$20M and counting: Feds tackle counterfeit goods ahead of Super Bowl

The feds have already set a Super Bowl record -- by seizing some $20 million worth of phony gear smuggled in from all over the world as Sunday's game approaches.

Fake tickets good enough to gain entry to MetLife Stadium, knock-off jerseys and even sex workers descending on the biggest event in American sports are all on the radar of the Department of Homeland Security. The agency has set up a 24-hour operation at JFK airport, where they are confiscating loads of unlicensed Super Bowl paraphernalia in advance of Sunday's game, FoxNews.com has learned.

"We have seized upwards of $20 million worth of counterfeit merchandise, most of which is related to the Super Bowl," said Special Agent in Charge James T. Hayes of Homeland Security in New York.  "We've executed 11 arrests so far and expect to make more in the coming days."

Hayes said investigators have confiscated "thousands of pieces" of illegal merchandise, sent mostly from Asian countries like China. The fraudulent items include hats, jerseys and T-shirts made to look like they are officially endorsed by the National Football League for this year's Super Bowl game between the Seattle Seahawks and Denver Broncos as MetLife Stadium in East Rutherford, N.J.


"If it’s produced, it’s being counterfeited," Hayes said. "This is the perfect environment for counterfeiters because of street vendors," he said of New York City and areas surrounding the northern New Jersey stadium.

Knock-off goods typically arrive in the U.S. by container ship, but with just two weeks between the Super Bowl and the playoff games that determine who competes in it, Seahawks and Broncos' gear is coming in by plane, in the suitcases of smugglers, officials said.

Hayes and a team of investigators are opening up thousands of packages deemed "suspicious" to "make sure what is claimed is there," said Department of Homeland Security spokesman Ubon Mendie. The NFL has also sent representatives to assist the DHS in determining what is official and what is fraudulent.

"Even a savvy consumer can be fooled," Hayes said.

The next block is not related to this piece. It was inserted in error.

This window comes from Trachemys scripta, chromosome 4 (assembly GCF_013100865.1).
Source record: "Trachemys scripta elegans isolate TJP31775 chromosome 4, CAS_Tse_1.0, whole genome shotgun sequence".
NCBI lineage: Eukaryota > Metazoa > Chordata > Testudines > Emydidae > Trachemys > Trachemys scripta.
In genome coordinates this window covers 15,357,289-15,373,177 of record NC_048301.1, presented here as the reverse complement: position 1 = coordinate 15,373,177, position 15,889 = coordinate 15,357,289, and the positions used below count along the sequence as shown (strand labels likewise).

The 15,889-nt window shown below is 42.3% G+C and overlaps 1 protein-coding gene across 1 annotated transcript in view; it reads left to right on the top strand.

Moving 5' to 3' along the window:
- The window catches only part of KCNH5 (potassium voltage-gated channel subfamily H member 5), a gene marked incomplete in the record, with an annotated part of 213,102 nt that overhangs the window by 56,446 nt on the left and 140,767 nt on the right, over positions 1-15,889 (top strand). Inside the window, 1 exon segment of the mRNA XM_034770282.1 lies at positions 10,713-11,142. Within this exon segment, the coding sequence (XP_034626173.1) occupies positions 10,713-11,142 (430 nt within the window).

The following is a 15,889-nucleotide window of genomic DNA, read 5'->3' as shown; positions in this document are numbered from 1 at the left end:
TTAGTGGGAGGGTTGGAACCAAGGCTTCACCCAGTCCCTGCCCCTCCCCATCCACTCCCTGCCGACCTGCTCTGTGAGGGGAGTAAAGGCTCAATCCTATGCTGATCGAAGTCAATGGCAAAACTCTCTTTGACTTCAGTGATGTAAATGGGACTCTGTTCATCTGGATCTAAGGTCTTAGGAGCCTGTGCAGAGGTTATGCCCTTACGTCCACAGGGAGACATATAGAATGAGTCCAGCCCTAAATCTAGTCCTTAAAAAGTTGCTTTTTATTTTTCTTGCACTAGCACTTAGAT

Mendie noted that the government last year seized more than $17 million in of counterfeit goods related to the NFL's championship, meaning one Super Bowl record has already been broken.

"We have eclipsed that this year," he told FoxNews.com.

Also troubling DHS is the discovery of Super Bowl tickets with a working UPC code -- passes to the game that are hard to distinguish from legitimate tickets.

"The fraudulent ticket schemes that are out there are getting pretty sophisticated," Mendie said. "The intricate systems that we're seeing now are not things we've seen in the past."

"These tickets essentially have a photo-copied bar code," Hayes added.

Hayes is urging the public to always purchase tickets through reputable vendors like Ticketmaster and StubHub for any sporting event.

"You’ve got to use a legitimate vendor that guarantees that you're going to get a legitimate ticket no matter what," he said.

DHS  is also investigating cases of alleged human trafficking in which women and minors are crossing state lines to work as prostitutes during game weekend. Mendie said DHS has already identified suspects and plans to execute arrests "in the next few days."

"We are seeing an influx of people being trafficked to the area," Mendie said. "This is always a problem that we constantly work to eradicate."

Hayes said DHS has reached out to at least 20 hotels in the New York City area about how to identify "signs of a person being trafficked or held against their will."

Hayes said most cases involve women over 18 and under who are foreign nationals -- sometimes unaware of U.S. law and often from countries "where law enforcement isn’t trusted."